Eastern EU countries have a positive opinion of nuclear energy while others like Belgium and Spain are shifting against, says Yves Desbazeille. The big question for the industry is whether Germany will turn even more anti-nuclear than it already is, he says. EURACTIV Slovakia reports.
Yves Desbazeille is Director General of Foratom. He spoke to Pavol Szalai, senior editor at EURACTIV Slovakia.
Which countries in Europe do you see defending nuclear energy?
Right now, we are losing the UK as a member of the European Union, and it is a very powerful promoter of nuclear energy. Brexit will obviously be a big loss for the nuclear industry. The question is: What will France’s position be? Will it be more vocal when it comes to civil nuclear or not? This is a very difficult question to answer these days.
In Eastern Europe, the Visegrad Group holds a very positive opinion of nuclear energy. Finland is also a pro-nuclear country. Sweden tends to follow the direction of the pro-nuclear countries but is quite shy about it.
Then there are Spain and Belgium, whose views are very unclear. It is difficult to consider them pro-nuclear. All in all, the balance of power in the European Union is shifting against nuclear energy. The situation is not as good as it used to be.
The big question is whether Germany will become an even more antinuclear country.
Last October, the French Council of State (supreme court) annulled the government’s decision to close the country’s oldest nuclear power plant, Fessenheim, which is located on the German border. Is that a sign that France is going more pro-nuclear?
The decision on Fessenheim is not a sign of anything. It is a minor judicial issue. It is not difficult to issue another decree. I don’t see a new approach to Fessenheim in France. I don’t think EDF will fight for it to be extended.
Yet, there has been a change in the French government. Environment Minister Nicolas Hulot, a former anti-nuclear activist, resigned in the summer, citing nuclear policy as one of the reasons. Is that good news for you?
It is too early to say. We will see how President Emmanuel Macron decides on the future of nuclear power in France. There will be an announcement at the end of November. My feeling is that France will not decide to phase-out nuclear. It might reduce the share of nuclear power from 70+% to 50%.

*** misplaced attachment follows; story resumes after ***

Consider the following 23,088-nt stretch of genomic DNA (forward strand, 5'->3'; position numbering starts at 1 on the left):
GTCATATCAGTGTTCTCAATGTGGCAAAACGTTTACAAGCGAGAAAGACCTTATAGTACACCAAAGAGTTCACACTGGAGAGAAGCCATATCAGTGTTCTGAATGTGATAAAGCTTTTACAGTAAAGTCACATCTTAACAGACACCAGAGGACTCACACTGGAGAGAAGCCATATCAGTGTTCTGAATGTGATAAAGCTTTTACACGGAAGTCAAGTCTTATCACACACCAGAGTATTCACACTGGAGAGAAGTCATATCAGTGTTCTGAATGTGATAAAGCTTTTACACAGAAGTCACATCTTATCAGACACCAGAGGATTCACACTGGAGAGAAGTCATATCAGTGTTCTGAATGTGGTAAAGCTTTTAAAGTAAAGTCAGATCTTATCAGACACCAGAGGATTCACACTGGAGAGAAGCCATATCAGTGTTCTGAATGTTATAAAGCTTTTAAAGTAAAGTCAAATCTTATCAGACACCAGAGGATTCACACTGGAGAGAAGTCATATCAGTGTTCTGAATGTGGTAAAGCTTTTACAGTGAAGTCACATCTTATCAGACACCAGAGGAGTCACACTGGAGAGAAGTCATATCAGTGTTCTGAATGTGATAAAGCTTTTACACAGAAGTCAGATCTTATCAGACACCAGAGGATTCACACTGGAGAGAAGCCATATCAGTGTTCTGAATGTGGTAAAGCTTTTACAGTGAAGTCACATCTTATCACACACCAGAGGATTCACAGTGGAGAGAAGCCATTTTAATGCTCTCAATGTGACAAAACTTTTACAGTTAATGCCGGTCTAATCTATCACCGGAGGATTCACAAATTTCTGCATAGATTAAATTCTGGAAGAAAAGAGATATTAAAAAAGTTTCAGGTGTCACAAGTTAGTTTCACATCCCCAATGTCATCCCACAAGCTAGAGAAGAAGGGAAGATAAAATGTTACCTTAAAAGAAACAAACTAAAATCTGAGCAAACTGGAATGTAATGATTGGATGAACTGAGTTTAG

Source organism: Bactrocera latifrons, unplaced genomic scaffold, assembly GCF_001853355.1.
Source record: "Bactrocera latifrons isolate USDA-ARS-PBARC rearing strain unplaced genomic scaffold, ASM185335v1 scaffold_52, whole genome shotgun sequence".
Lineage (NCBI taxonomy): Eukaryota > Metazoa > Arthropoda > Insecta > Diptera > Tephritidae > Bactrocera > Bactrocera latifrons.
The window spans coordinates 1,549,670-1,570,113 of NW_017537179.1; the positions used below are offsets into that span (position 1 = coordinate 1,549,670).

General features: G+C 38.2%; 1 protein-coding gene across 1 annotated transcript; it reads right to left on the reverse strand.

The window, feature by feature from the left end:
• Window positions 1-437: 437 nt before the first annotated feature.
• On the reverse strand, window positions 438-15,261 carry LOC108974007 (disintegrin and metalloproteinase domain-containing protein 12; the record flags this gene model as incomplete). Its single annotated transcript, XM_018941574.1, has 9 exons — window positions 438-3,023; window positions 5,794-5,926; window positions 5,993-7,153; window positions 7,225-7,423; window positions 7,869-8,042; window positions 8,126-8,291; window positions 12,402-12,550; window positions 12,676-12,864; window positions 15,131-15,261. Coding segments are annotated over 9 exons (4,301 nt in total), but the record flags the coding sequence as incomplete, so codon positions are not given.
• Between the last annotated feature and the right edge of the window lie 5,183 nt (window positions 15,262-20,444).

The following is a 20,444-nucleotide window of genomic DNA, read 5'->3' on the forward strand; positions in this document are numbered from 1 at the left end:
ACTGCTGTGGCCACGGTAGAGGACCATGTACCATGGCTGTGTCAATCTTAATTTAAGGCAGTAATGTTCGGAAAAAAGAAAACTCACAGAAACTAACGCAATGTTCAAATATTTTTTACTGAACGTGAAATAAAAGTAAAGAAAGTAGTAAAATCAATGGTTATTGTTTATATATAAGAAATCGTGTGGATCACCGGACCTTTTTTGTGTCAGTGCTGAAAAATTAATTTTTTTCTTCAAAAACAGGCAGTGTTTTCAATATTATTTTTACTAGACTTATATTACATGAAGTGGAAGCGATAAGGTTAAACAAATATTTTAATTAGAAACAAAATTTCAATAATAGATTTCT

Polish Energy Minister Krzysztof Tchórzewski has said that Poland needs nuclear power. In the past, Poland has discussed a new nuclear power plant a lot, but no plans have ever materialised. Will it be different this time?
In Poland, there are good political signals suggesting a decision is imminent. But it is still pending. We need a final endorsement from the government. Right now, we are only hearing from the Energy Minister. You can’t prejudge the result.
When I interviewed you in Bratislava in June, you were expecting a decision soon in Poland. Now it seems the decision has been postponed again.
It has already been postponed a couple of times. But now would be the perfect timing for the Polish government to announce it – before COP24 in Katowice.
Poland has recently aligned more closely with the United States on several issues, including energy. Are you worried that when it finally decides to build a nuclear power plant, it will choose US technology and not the French and European one?
I cannot comment on Poland’s choice of technology. But I can say that in general we welcome new nuclear developments and encourage countries to use the European supply chain. We also like to see new nuclear operators being trained. And in terms of the balance of power in Europe, we would only welcome it if Poland chose to join the group of member states with nuclear power plants.
As Director General of Foratom, you represent European associations and companies. The Visegrad countries are generally pro-nuclear, but in terms of new builds there is Russian technology in Slovakia and Hungary, and there may be US technology in Poland. Are you concerned?
We don’t comment on choices regarding Russian or any other technology. At the Paks II site in Hungary, there will be a lot of local companies and European contractors. I cannot comment on the legal issue of competition. The European Commission ruled that Hungary’s decision was in line with competition law and that is also our position.
Last May, the French bank Lazard released an analysis on the levelised cost of electricity (LCOE) for various sources in North America. Solar stands at $50 per MWh, while nuclear energy reaches $148 per MWh. What is the best way of funding new nuclear reactors?
The question of which technology is more expensive is a really tricky one. The LCOE doesn’t tell us the whole story at all. It doesn’t take into account the costs incurred in the system.
A recent study by the OECD’s Nuclear Energy Agency entitled “The Full Costs of Electricity Provision” concluded that once a lot of renewables have been integrated into the system, the costs will be very, very high.